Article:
First and foremost, I thought of her wife, Cherelle, and what it must’ve been like to endure all those days of waiting, wondering, hoping the person you love the most is still alive, still okay.
I thought of the relief and joy I felt upon hearing the news. If I’m honest, part of me didn’t think Griner would ever make it home. I prayed with every part of me that she would someday be free and safe again, but I already know that Black people, especially Black queer people, are never guaranteed freedom or safety in this world. In the U.S., our lives are constantly at stake, from the streets to the grocery stores to the clubs we go to to find peace and refuge. We are called “thugs”, “gangstas”, “groomers”, and much, much worse. When we peacefully protest for our dignity and honor and presuming a position of prayer by kneeling, we are called “traitors”, “terrorists”, and much, much worse. All of these things happened to Griner; all of these things STILL happen simply by mentioning Griner’s name. If the U.S. is bad, Russia is worse. Griner never stood a chance at a fair trial to begin with due to the notorious corruption of the Russian courts, but her intersecting identities put her in real danger. Even she didn’t believe she was coming home soon, cutting her signature dreadlocks out of fear they would freeze during the Russian winter. For both of these countries, who are hostile to folks like her, to work together in a way that brought her home, honestly feels like a miracle. After seeing so much Black and queer death recently, this is a reason for hope.
After seeing so much Black and queer death recently, this is a reason for hope.
At the same time, there is more to hope for still. Brittany Griner is home with her wife and even playing basketball again, but Paul Whelan remains in Russia, and he is not alone. There are others who have been wrongfully detained who still wait for their day of freedom. Celebrating Griner does not mean we forget about them or lose hope that one day they, too, shall be released. Likewise, we know there are many in the U.S. who sit in prison today, mostly Black and Brown folk, for charges similar to Griner’s (even as state after state legalizes cannabis use). We can acknowledge this and even work towards justice for those folks while still lifting up Griner’s freedom. This is not an either/or situation. If anything, this moment should inspire us to push forward towards more justice, more freedom, more hope. Yes, more waiting may be involved, but if this situation shows us anything, it’s that the seemingly impossible may indeed be possible.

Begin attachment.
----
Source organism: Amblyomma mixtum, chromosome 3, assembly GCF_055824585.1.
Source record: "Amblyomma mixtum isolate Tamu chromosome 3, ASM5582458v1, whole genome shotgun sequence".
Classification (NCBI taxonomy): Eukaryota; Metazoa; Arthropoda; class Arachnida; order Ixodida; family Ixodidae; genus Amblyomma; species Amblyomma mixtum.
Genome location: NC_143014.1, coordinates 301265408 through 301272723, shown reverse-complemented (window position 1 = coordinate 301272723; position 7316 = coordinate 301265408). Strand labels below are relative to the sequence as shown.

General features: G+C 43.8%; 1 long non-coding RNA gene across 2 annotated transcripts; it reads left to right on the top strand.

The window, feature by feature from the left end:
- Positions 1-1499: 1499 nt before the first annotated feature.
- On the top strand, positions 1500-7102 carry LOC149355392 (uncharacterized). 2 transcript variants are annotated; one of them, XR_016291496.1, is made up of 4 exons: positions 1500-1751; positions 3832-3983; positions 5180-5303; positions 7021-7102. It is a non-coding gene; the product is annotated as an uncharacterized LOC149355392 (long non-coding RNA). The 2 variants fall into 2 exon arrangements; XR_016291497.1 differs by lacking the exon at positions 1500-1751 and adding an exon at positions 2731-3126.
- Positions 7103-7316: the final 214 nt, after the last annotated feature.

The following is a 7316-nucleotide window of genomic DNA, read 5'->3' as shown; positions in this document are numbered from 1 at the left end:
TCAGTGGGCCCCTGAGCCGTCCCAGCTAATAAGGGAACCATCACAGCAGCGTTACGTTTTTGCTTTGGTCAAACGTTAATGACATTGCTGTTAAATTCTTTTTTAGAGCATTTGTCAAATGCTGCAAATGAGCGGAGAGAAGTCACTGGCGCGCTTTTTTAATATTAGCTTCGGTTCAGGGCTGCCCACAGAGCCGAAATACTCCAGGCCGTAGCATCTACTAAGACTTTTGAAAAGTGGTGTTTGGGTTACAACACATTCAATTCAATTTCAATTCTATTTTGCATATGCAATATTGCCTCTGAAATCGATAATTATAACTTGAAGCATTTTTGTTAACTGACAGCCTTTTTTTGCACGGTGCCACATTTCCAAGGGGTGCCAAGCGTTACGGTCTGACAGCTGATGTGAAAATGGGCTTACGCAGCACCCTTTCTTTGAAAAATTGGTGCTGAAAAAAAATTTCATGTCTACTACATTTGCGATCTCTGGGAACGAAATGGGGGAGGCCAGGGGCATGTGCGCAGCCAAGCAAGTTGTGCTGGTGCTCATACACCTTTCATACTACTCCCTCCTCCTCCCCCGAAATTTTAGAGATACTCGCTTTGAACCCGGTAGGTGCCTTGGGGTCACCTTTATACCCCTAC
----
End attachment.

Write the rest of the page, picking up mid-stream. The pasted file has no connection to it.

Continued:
If anything, this moment should inspire us to push forward towards more justice, more freedom, more hope.
The Sunday after Griner’s release, one of the lectionary passages was the Magnificat, Mary’s song of rejoicing. As she sings of her pregnancy and of God’s greatness, she says “the mighty One has done great things for me, and holy is his name; indeed, his mercy is for those who fear him from generation to generation…He has come to the aid of his child Israel, in remembrance of his mercy.” During this time, may we rejoice for what God has done with Brittany Griner, and may we wait with hope for God to come to the aid for all those in need of God’s help and mercy.
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Ashley DeTar Birt is the Co-Director of the Center for Jubilee Practice. Ordained in the Presbyterian Church (USA), she has served as a Sunday School teacher, Youth Leader, Director of Christian Education, and Youth Pastor. Her work focuses on children and youth, social justice, artistic creativity, and technology. She currently lives in New York City with her wife who is also a pastor.